As a result, European law enforcement agencies began to carry out regular raids in a number of EU countries in order to disrupt operations of the Georgian criminal groups.

After the agreement between the EU and Georgia on visa-free travel for their citizens had come into effect, criminal activity of Georgian mobsters increased, as did the intensity of Europol’s battle against these criminals. Consequently, over last year alone, police forces from France, Spain and Greece carried out 18 sweeping special operations aimed against Georgian criminal organizations and arrested more than 100 people in the act.

The European Commission is convinced that Georgian organized crime is a serious issue plaguing the relations between the EU and Georgia. The European Commission has conceded that Georgian mob groups are, at present, described as powerful organizations with a substantial influence in the EU, especially in France, Greece, Italy, Spain and Germany. Georgian citizenship is commonly associated, along with several other nationalities, with serious and organized criminal activity in Europe. According to the European Commission report, Georgian gangsters are very mobile and primarily involved in organized crime linked to real estate, corruption, document fraud, extortion and racketeering. These groups of criminals pose a serious threat to the EU because their control over black markets is growing gradually, and they are collaborating with other criminal organizations outside of the European Union. Georgian COs are becoming increasingly engaged in laundering of funds earned by other criminal groups in the EU, and are involved in fraudulent schemes in Israel, China and Hong Kong.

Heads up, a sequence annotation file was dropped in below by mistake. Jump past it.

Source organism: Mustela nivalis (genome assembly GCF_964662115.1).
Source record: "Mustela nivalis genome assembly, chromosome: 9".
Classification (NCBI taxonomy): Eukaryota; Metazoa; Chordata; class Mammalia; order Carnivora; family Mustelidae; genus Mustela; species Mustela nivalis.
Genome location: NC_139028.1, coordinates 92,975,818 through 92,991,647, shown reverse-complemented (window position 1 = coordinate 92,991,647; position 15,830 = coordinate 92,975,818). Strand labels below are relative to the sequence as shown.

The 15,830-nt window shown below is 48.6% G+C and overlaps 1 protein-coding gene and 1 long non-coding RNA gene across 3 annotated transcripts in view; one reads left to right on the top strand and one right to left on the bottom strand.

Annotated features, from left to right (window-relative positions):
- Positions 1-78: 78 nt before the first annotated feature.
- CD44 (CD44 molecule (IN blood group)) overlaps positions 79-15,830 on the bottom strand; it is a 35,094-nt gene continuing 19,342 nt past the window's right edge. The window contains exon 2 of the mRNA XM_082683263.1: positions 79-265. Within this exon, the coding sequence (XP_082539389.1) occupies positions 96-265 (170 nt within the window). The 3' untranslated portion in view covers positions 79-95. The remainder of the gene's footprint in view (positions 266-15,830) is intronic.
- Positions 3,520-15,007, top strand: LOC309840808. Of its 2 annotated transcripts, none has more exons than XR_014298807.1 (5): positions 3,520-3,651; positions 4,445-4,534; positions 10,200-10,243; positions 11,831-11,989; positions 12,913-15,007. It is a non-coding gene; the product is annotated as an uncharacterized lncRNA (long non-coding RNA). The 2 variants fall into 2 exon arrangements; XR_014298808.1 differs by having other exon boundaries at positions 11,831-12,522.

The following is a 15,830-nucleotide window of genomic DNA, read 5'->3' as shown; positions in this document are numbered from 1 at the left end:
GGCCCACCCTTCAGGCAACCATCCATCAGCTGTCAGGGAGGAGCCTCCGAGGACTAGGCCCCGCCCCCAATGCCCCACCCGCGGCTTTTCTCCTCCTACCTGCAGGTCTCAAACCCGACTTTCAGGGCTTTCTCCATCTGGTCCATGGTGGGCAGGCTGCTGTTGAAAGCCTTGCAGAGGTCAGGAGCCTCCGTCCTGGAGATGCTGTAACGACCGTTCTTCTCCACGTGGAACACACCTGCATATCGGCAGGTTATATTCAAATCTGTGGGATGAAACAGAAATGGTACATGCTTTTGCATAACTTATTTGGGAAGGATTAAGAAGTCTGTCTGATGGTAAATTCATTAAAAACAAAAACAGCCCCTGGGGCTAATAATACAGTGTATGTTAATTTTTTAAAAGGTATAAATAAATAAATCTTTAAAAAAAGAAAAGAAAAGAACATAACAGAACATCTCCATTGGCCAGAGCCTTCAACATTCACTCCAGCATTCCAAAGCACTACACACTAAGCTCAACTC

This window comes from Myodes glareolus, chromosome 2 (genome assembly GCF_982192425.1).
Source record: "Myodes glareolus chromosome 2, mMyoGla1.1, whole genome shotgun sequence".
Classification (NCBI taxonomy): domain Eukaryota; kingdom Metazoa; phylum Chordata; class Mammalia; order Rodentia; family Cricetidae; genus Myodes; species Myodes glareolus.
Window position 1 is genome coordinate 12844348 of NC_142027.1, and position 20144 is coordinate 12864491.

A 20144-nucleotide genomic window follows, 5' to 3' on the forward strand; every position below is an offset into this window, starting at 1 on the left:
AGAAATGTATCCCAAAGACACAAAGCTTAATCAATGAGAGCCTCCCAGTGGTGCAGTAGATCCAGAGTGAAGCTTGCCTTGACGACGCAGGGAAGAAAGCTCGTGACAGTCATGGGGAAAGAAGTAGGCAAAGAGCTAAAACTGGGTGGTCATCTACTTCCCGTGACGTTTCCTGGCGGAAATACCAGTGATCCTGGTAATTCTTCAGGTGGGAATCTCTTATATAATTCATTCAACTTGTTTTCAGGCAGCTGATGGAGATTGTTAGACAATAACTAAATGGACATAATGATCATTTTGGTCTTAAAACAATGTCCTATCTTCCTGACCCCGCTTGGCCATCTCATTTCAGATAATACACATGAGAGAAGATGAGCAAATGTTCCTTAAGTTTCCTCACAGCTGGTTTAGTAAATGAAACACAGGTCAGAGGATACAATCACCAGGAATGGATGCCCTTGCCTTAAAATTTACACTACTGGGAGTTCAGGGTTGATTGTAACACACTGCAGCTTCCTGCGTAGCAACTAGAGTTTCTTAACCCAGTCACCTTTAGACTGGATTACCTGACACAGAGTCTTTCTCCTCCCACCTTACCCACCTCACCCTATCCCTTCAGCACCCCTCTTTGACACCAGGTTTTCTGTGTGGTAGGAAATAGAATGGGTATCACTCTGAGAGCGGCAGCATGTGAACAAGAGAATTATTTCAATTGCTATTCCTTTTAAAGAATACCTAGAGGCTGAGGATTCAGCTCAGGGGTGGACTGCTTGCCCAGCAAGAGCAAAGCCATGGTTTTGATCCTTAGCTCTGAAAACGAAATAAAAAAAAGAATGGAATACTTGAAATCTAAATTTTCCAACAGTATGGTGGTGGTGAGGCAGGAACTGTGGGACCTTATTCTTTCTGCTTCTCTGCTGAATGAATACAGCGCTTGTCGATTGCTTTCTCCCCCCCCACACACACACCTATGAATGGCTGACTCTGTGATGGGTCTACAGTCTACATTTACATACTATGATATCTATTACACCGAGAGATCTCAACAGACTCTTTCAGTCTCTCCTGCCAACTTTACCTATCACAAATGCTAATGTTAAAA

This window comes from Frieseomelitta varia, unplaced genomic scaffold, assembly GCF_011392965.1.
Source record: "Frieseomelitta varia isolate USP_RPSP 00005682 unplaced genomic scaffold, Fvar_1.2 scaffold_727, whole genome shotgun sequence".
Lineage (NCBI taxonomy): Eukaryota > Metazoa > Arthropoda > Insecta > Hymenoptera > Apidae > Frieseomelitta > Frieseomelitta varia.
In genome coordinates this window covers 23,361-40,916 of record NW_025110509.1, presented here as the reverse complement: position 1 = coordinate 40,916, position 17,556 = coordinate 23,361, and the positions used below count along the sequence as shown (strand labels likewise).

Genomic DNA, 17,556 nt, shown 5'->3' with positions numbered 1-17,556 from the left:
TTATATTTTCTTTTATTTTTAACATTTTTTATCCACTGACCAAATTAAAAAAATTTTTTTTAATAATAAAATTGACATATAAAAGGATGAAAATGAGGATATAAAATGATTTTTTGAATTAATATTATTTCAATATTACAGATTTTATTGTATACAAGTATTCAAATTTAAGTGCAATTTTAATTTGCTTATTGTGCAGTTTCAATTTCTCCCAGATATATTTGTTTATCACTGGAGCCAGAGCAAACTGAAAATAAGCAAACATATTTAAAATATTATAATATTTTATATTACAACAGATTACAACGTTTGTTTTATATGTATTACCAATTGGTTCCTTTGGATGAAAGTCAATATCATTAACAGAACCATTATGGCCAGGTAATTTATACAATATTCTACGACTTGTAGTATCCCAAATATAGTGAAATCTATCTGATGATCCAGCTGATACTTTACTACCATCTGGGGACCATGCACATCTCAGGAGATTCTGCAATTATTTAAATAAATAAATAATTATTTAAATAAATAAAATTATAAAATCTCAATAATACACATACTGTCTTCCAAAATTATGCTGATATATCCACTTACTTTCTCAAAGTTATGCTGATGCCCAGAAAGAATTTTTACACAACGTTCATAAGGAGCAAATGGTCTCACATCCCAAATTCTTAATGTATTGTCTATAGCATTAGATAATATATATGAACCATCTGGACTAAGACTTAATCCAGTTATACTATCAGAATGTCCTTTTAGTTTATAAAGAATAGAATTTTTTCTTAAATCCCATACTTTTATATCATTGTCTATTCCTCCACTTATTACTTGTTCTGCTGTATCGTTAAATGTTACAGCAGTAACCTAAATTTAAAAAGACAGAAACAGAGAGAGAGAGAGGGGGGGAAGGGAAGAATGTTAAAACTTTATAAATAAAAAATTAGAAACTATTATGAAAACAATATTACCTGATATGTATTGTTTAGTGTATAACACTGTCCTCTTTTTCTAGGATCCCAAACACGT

As a result, when communicating with members of the Georgian government, high-ranking EU politicians and leaders of European nations have more and more often warned Tbilisi about the unavoidable suspension of the visa free regime if the Georgian leadership fails to resolve the pressing issues and stem the flow of criminals as well as illegal immigrants (including asylum seekers) into the EU.